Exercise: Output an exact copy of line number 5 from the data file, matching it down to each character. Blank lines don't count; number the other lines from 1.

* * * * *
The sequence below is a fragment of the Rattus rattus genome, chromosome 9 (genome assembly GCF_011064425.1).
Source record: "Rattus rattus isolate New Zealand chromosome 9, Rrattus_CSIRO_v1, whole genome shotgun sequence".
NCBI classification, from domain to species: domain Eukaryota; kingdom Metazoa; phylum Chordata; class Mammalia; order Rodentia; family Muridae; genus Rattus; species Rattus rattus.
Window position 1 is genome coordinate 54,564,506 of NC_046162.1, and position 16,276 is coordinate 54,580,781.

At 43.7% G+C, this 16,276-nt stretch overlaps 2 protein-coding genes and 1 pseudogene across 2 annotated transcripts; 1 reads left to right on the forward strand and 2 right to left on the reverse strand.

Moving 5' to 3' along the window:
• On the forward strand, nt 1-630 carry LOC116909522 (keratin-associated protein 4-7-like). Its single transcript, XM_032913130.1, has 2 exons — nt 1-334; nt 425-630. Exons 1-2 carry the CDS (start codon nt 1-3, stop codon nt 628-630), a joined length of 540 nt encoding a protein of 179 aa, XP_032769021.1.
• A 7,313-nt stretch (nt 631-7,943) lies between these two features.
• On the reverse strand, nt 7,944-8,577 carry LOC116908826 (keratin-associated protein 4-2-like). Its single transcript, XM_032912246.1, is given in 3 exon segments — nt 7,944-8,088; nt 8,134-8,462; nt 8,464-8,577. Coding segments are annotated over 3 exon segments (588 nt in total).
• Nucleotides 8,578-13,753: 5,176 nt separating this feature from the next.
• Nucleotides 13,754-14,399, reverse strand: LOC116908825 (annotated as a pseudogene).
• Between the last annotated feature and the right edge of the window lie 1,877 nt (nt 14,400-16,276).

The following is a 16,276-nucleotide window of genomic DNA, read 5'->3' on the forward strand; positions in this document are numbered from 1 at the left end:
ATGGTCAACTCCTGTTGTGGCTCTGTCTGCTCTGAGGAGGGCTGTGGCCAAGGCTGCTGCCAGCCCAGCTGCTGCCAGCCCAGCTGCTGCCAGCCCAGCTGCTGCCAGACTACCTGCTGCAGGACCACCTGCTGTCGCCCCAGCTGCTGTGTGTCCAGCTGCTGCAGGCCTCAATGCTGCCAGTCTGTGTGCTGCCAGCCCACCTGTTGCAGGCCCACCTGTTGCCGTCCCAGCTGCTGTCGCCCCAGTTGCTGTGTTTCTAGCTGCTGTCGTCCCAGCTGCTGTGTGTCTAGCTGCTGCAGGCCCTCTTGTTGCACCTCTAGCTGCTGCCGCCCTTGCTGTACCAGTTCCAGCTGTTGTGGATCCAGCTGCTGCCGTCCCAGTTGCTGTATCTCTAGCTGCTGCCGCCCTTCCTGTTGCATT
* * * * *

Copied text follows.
At 43.7% G+C, this 16,276-nt stretch overlaps 2 protein-coding genes and 1 pseudogene across 2 annotated transcripts; 1 reads left to right on the forward strand and 2 right to left on the reverse strand.